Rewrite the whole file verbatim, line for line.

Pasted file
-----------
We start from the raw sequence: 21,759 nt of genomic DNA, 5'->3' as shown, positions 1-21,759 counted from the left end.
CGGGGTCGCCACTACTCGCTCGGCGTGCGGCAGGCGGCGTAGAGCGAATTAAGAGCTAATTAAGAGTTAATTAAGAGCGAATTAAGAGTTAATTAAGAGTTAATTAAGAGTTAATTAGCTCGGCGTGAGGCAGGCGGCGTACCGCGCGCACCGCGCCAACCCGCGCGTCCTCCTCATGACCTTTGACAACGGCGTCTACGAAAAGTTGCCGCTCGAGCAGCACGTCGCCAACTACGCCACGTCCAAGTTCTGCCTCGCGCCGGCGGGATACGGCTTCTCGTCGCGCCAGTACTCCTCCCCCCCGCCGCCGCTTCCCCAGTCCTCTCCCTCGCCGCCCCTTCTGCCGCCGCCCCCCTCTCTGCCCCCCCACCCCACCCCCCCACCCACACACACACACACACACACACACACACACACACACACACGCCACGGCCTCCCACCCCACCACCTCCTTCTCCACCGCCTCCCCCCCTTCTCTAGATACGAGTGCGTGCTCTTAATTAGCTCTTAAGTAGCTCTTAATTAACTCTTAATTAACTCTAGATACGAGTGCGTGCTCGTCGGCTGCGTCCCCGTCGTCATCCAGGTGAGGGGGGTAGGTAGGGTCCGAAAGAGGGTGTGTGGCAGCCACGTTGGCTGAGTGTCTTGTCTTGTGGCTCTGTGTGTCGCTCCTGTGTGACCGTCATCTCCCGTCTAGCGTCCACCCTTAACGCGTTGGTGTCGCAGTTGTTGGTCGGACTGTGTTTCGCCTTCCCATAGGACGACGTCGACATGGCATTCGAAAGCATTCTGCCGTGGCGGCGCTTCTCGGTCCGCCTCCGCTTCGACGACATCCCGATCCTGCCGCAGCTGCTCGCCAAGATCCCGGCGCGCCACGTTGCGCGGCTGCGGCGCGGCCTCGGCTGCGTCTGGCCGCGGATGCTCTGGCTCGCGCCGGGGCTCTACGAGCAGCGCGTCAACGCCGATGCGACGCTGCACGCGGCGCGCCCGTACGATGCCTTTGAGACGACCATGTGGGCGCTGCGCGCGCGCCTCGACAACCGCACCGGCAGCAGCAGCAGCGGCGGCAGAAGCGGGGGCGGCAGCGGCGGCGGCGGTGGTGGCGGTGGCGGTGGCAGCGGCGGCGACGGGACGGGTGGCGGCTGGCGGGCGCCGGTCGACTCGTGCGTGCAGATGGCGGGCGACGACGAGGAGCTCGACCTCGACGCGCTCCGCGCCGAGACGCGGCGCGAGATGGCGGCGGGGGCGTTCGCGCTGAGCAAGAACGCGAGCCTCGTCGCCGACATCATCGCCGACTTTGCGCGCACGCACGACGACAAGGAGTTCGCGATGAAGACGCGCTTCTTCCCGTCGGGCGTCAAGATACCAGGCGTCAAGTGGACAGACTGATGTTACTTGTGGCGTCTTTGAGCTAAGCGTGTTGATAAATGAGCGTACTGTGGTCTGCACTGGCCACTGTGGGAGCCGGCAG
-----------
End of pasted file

We start from the raw sequence: 21,759 nt of genomic DNA, 5'->3' as shown, positions 1-21,759 counted from the left end.
CGGGGTCGCCACTACTCGCTCGGCGTGCGGCAGGCGGCGTAGAGCGAATTAAGAGCTAATTAAGAGTTAATTAAGAGCGAATTAAGAGTTAATTAAGAGTTAATTAAGAGTTAATTAGCTCGGCGTGAGGCAGGCGGCGTACCGCGCGCACCGCGCCAACCCGCGCGTCCTCCTCATGACCTTTGACAACGGCGTCTACGAAAAGTTGCCGCTCGAGCAGCACGTCGCCAACTACGCCACGTCCAAGTTCTGCCTCGCGCCGGCGGGATACGGCTTCTCGTCGCGCCAGTACTCCTCCCCCCCGCCGCCGCTTCCCCAGTCCTCTCCCTCGCCGCCCCTTCTGCCGCCGCCCCCCTCTCTGCCCCCCCACCCCACCCCCCCACCCACACACACACACACACACACACACACACACACACACACACGCCACGGCCTCCCACCCCACCACCTCCTTCTCCACCGCCTCCCCCCCTTCTCTAGATACGAGTGCGTGCTCTTAATTAGCTCTTAAGTAGCTCTTAATTAACTCTTAATTAACTCTAGATACGAGTGCGTGCTCGTCGGCTGCGTCCCCGTCGTCATCCAGGTGAGGGGGGTAGGTAGGGTCCGAAAGAGGGTGTGTGGCAGCCACGTTGGCTGAGTGTCTTGTCTTGTGGCTCTGTGTGTCGCTCCTGTGTGACCGTCATCTCCCGTCTAGCGTCCACCCTTAACGCGTTGGTGTCGCAGTTGTTGGTCGGACTGTGTTTCGCCTTCCCATAGGACGACGTCGACATGGCATTCGAAAGCATTCTGCCGTGGCGGCGCTTCTCGGTCCGCCTCCGCTTCGACGACATCCCGATCCTGCCGCAGCTGCTCGCCAAGATCCCGGCGCGCCACGTTGCGCGGCTGCGGCGCGGCCTCGGCTGCGTCTGGCCGCGGATGCTCTGGCTCGCGCCGGGGCTCTACGAGCAGCGCGTCAACGCCGATGCGACGCTGCACGCGGCGCGCCCGTACGATGCCTTTGAGACGACCATGTGGGCGCTGCGCGCGCGCCTCGACAACCGCACCGGCAGCAGCAGCAGCGGCGGCAGAAGCGGGGGCGGCAGCGGCGGCGGCGGTGGTGGCGGTGGCGGTGGCAGCGGCGGCGACGGGACGGGTGGCGGCTGGCGGGCGCCGGTCGACTCGTGCGTGCAGATGGCGGGCGACGACGAGGAGCTCGACCTCGACGCGCTCCGCGCCGAGACGCGGCGCGAGATGGCGGCGGGGGCGTTCGCGCTGAGCAAGAACGCGAGCCTCGTCGCCGACATCATCGCCGACTTTGCGCGCACGCACGACGACAAGGAGTTCGCGATGAAGACGCGCTTCTTCCCGTCGGGCGTCAAGATACCAGGCGTCAAGTGGACAGACTGATGTTACTTGTGGCGTCTTTGAGCTAAGCGTGTTGATAAATGAGCGTACTGTGGTCTGCACTGGCCACTGTGGGAGCCGGCAG